@dogbone The Remote Image stack should work fine for your purposes. I tend to like embedding images within the flow of text using a markdown stack. So, for me, I created a Typinator shortcut (same would work with TextExpander or if you just have a handy place to store snippets). The keyboard short is:

<img src="full URL here" alt="alt text here" title="title text here"   width="100%" />
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Thanks Steve. I know the SEO basics of Google quite well and would just like to know how I can also prepare the image material in RW in a way that is SEO-friendly. Especially for image oriented professions this is already an issue.

Thank you too, Adam.

Then let’s hope that Isaiah will take on the Image-SEO issue with Stacks Pro even without my vote. :wink:

And yes, it seems the best way is to use all images remotely and I will do so.

Oh yeah, what about my comment that the title tag in Shutter-Stack doesn’t come as a title, but with this jg-caption? The image title is not shown like this with mouseover.
The title tag is not super important now but it would be nice if it appears as a title tag - if that is even possible.


With the Image:Remote stack included with Foundry 3, you can specify alt-text for remote images too. So thankfully, that downside is no longer!

Although there’s no place to put a title for images, you can use the ARIA label to at least have some form of “title” that Google will recognise.

But a real title field in the image properties, that generates a <title/> that includes the image ID, would be great for serious SEO purposes.


I’m not SEO guru, but I don’t believe the title attribute is used by search engines with respect to SEO.

As for Shutter – You can set a title for each image in Shutter here:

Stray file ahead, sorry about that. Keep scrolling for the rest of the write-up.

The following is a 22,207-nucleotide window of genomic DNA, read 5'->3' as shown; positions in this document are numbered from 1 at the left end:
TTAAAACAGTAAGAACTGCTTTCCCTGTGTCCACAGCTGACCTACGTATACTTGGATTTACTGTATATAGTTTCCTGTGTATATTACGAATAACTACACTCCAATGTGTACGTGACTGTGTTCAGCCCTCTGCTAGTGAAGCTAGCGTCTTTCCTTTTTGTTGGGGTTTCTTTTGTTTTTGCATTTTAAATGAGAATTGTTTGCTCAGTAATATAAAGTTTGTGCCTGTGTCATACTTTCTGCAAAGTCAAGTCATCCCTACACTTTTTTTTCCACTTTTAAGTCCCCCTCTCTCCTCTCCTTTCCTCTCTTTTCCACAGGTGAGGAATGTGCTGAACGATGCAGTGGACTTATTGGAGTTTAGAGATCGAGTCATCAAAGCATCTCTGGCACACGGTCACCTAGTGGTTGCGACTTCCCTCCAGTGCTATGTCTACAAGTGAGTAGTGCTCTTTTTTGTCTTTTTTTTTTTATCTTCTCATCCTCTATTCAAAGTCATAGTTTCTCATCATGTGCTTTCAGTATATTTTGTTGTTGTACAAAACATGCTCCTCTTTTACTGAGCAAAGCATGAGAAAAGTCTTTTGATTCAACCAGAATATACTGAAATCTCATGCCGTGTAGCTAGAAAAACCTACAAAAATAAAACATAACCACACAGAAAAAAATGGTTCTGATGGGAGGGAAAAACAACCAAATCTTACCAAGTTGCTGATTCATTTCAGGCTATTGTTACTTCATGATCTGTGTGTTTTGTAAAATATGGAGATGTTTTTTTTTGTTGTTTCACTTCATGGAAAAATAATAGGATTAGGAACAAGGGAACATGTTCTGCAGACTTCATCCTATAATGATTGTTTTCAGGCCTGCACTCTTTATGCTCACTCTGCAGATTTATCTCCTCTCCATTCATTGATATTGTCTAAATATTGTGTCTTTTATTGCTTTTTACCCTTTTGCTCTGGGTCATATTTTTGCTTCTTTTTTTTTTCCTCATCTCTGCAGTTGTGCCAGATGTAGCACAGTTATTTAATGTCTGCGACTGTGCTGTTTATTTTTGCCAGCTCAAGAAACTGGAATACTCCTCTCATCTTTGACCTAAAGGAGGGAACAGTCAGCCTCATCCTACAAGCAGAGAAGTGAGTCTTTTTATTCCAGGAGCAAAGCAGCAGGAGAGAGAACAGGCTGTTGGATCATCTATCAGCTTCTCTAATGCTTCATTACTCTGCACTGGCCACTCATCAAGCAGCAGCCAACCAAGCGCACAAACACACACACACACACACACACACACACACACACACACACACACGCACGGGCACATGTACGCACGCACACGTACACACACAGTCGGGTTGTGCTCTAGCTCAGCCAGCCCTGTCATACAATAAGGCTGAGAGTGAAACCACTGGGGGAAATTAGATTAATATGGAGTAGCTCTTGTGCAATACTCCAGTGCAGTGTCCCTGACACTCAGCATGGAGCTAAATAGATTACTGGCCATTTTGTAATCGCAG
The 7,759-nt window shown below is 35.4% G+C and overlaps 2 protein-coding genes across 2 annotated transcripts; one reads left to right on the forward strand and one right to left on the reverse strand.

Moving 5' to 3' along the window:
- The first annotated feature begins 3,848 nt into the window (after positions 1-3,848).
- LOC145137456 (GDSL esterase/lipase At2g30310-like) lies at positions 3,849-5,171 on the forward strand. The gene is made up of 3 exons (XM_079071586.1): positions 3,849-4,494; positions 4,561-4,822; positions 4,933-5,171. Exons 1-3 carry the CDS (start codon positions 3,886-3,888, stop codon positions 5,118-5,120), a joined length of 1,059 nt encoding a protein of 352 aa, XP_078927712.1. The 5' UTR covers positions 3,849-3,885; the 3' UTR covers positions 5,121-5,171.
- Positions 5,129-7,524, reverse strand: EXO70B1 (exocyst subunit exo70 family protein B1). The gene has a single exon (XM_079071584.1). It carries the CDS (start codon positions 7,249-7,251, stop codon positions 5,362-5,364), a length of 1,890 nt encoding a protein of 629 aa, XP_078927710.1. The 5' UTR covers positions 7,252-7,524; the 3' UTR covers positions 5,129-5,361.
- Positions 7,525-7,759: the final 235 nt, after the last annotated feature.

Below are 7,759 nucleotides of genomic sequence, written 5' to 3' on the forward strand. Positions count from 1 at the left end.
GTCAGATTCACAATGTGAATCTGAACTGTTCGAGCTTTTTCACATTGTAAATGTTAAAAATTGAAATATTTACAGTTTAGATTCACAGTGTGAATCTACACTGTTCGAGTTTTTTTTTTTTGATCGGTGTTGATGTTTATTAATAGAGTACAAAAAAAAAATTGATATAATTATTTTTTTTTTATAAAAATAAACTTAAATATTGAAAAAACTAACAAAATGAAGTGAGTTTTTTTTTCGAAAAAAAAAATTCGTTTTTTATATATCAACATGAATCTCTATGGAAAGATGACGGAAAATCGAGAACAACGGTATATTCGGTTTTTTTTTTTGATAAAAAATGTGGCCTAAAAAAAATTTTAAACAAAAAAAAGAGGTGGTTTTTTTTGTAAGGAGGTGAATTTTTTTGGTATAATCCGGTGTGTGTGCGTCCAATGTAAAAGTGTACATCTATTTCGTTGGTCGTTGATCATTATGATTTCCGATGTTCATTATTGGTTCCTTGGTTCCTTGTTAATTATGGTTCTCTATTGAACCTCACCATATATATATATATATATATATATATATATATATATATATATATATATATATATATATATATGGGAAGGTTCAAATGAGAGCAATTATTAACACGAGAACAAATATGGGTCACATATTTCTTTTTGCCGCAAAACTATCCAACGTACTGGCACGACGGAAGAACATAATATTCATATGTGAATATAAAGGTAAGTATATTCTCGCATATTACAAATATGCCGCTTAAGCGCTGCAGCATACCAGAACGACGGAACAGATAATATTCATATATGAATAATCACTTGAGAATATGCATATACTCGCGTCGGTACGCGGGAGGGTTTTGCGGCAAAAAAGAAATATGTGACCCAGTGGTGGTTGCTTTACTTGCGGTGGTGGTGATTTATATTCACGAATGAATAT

This is for manually generated Shutter galleries though and not batch mode galleries. Title tags are not supported with batch mode.

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I just checked and you’re right Adam, <title/> isn’t weighed significantly in PageRank, so having it doesn’t improve your ranking in Google (and vice versa).

I was thrown off because Google recommends it (here, which sneakily links to this). But multiple sources say that it’s not important for SEO.


Yes I have seen that. But as I said, specifying the title in Shutter doesn’t make the title=“xxxx” tag anywhere in the HTML code.
But like I said, the title is not super important now. The alt tag, on the other hand, is, and I set that on the image stack, using the remote, and on the shutter gallery just the opposite, using locally inserted images. Then I should at least be able to specify the alt tag everywhere. (Very strange English, somehow…).

It seems important to me for compliance with standards and a flexible SEO that title tag, alt tag and filename appear as desired in the HTML code. But yes, this seems to be more an issue for RW and stacks.
Also that an image/object must have a unique ID is perfectly clear. Leaving this responsibility to the designer to make it work should be possible though. E.g. with forms you have to manage to give a unique name.

This is exactly one of the great mysteries of Google SEO :sweat_smile:

Thanks a lot for your answers!